Why Old Folks Shouldn’t Birth or Raise Children: or am I the only one without the energy?
m always up for a trip of any kind. Take me out to eat, to the movies, a cruise (dream on during Covid), or a weekend at a hotel for my grand-kid’s little league play-offs, and I’m usually game. Don’t get me wrong, I love being a grandmother and enjoy all the perks that go with it, like stuffing as much candy down their throats as I can and sending them home with more energy than the roadrunner brings pure joy. Even when mom and dad have to bail at the last minute, I’m usually up for brownie points so the show can go on, but there is a reason old people shouldn’t give birth and are too feeble to handle high energy kids. Well, maybe that just applies to me. You decide.
Like I said, I’m always up for a trip (especially after the lock-down and quarantine), and I can’t say no to my daughter. So, filling in so the grand-kids could make their play-off game in Apopka, Florida was right up my alley. A hotel with a pool, a drive-thru Chick-fil-A close by, and snagging as much hotel soap as the maid could leave in the room seemed like a great idea at the time. I didn’t account for solar-flare temperatures shooting off the sun at 100 million degrees kelvin, a torrential downpour that would make an Indonesian tsunami look like an afternoon light rain, and over-tired children who turn into the hulk after sundown.
Born and raised in the 60’s and 70’s, my idea of a good road trip was coloring, Barbie dolls, and listening to my favorite cassette while hanging out in the back window of my parent’s over-sized Chevy. But things have changed, and not just a little. Being the good grandma I do try to be, I swung by the library and nabbed a couple books on CD, filled a bag with yummy treats (apparently yummy to only old people), and threw in their favorite ninja turtle giant pillows, but these small love tokens were not nearly enough. I found out that withdrawals from something called an iPad is a real disorder.
Within twenty minutes on the road my voice had changed to something akin to a demon, and the blood vessels in my neck had grown to proportions I had not known was physically possible. I swore I would never utilize the swing and hit method I remember as a child, thus the reason for hanging out against the back window, but I tried to play it safe and pulled over a few times. Apparently, threatening to call dad has to have a follow through in order to be effective, and it is true, it’s all fun and games until someone starts screaming.
We did make it to the field and although I acquired a sunburn within twenty-seconds of ejecting myself from the vehicle, the open air was a relief. I took this opportunity to take several deep breaths until my veins were no longer visible. After all, I had to sit with other grandparents and parents at the field in a few minutes and had to be presentable. Not sure if I mentioned how hot it was, but I have no words. The youngest was so bored and nothing I could do would make up for this injustice. Eventually, he chose to take a 90-minute nap on top of me, but the sacrifice for silence was worth the torture (he’s six).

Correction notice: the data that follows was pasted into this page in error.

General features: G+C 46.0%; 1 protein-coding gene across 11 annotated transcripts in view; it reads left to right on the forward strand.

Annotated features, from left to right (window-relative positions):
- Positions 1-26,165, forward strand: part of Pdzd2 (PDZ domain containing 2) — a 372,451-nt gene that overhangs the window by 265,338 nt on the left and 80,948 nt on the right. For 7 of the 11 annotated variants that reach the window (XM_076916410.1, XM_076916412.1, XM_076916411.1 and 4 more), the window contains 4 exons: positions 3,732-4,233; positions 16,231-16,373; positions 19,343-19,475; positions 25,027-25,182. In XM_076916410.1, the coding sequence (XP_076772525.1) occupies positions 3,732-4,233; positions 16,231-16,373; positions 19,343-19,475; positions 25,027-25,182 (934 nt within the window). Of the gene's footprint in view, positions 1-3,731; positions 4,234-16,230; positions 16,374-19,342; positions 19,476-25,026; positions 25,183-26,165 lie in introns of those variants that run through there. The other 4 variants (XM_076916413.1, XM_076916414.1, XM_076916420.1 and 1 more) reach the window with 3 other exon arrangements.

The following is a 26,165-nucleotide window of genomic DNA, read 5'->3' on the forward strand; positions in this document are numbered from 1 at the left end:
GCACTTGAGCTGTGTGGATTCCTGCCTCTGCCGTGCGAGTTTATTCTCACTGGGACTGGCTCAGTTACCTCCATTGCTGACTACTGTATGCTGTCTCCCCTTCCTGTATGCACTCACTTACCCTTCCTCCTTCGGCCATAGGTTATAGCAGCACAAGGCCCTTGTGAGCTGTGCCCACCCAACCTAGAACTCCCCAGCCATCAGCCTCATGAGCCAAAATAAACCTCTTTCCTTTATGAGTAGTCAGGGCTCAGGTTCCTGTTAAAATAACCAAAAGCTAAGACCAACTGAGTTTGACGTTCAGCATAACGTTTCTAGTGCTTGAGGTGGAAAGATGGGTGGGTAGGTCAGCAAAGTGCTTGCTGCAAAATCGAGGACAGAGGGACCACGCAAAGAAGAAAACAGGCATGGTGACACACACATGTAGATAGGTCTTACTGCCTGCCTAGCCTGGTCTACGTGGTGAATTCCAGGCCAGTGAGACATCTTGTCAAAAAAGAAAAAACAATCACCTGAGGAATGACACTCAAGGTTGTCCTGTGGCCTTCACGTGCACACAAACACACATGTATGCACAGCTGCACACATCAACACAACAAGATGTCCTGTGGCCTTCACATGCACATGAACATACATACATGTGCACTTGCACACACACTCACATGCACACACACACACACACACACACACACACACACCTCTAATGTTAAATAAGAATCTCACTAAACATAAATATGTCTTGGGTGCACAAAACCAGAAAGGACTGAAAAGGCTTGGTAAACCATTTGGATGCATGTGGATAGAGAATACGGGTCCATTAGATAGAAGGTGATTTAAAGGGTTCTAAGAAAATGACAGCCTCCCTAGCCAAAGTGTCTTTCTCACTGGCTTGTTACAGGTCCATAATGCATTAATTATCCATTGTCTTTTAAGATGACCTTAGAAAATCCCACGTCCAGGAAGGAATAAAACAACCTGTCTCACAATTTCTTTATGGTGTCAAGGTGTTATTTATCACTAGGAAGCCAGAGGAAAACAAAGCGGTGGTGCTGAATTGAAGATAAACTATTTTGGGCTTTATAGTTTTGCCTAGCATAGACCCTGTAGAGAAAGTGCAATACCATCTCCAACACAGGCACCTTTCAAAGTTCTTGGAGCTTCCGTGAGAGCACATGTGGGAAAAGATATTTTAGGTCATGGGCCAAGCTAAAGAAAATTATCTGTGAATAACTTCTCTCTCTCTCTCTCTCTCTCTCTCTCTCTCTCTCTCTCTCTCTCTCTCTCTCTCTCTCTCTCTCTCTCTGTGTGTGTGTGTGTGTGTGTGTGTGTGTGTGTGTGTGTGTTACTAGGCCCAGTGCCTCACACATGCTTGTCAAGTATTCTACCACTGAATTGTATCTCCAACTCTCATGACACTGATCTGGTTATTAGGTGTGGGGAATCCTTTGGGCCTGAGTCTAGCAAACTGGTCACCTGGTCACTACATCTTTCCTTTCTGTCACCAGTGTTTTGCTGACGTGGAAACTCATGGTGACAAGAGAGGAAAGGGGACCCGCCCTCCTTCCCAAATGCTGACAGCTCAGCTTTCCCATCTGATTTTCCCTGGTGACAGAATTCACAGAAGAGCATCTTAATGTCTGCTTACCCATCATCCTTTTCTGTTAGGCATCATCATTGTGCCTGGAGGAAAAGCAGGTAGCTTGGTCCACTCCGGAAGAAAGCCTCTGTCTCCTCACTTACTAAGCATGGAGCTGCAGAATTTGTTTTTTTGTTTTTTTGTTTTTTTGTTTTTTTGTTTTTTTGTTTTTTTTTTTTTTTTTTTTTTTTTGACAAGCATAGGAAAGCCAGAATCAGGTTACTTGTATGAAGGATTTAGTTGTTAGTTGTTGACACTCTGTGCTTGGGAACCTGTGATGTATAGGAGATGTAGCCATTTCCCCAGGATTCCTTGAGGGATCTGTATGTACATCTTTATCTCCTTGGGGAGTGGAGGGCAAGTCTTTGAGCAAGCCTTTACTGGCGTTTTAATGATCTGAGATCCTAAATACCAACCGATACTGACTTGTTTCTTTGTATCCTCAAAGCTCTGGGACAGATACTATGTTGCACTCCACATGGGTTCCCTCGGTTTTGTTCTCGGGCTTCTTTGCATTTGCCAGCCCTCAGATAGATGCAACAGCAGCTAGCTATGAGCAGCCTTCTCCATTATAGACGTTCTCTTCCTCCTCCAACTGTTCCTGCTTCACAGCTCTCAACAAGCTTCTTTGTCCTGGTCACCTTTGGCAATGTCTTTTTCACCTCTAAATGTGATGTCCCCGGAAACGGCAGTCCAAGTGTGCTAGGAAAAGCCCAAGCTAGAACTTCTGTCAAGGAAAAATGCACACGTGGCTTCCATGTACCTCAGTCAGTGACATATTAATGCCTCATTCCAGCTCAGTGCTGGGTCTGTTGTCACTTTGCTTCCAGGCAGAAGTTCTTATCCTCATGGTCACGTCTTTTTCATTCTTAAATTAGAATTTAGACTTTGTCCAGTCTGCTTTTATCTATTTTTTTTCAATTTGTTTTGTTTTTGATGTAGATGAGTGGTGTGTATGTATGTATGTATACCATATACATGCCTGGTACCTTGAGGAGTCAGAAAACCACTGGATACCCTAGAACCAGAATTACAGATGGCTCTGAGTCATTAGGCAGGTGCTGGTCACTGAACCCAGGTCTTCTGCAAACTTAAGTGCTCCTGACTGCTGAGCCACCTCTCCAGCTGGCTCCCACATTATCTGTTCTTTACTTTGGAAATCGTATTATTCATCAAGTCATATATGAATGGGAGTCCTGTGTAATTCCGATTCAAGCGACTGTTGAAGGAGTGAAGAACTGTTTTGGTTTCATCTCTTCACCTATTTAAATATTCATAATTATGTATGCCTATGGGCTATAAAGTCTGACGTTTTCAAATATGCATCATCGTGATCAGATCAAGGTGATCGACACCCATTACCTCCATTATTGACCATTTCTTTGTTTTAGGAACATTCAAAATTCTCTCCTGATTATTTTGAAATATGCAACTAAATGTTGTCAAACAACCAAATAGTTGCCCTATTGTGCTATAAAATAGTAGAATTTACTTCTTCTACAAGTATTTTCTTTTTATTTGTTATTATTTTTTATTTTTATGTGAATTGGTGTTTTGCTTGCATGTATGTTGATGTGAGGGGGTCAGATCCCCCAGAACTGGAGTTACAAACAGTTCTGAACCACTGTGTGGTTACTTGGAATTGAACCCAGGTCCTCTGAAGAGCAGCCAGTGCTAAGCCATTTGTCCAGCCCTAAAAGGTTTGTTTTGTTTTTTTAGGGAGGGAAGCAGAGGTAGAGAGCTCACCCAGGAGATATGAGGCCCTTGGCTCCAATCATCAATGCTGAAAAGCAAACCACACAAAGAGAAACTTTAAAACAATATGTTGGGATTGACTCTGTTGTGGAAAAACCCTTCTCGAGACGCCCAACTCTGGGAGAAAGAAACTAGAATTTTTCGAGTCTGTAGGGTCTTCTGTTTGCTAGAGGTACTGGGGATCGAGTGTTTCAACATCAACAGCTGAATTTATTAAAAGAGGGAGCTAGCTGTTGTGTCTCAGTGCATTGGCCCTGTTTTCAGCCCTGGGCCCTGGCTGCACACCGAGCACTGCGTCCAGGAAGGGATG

Planning to gain back my title of good grandma after the horrifying car ride, I decided to join the other team members and parents after the game at a local restaurant. I was exhausted already, but I tried to fake it. Like I said, I’m old. I wear out easy. Staying up late is hitting the sack by eight-thirty and partying down by reading till nine. Life is simple when you’re aged. Little things are such a joy, like having to make only three trips to the restroom during the night instead of five. Getting your entire green smoothie swallowed by 6pm, and not having your milk spoil in the fridge before you get a chance to woof it all down.
Okay, back to my story. I did not know half the people at my table, and was afraid to ask. When the food came I went in search of my grandchildren, who were in a swarm around the pool table with the other kids. Suddenly, I found myself disciplining another child before I realized he was not mine. I didn’t even recognize who he was or why I was talking to him about his downed sprite. Humiliated, I sat my two grand-kids down with their meals and decided to go to the restroom to do more breathing hoping oxygen would re-circulate through my brain. Then I mistakenly wandered into the men’s room. Aghast at the sight of urinals, I raced from the room in hopes this had been a covert operation and tried to recover in one of the women’s stalls. More deep breathing commenced, and that wasn’t pleasant due to the odor all around m e. I lost my sweater on the trip from the car to the restaurant, and made many other goober moves that I won’t even bother to share.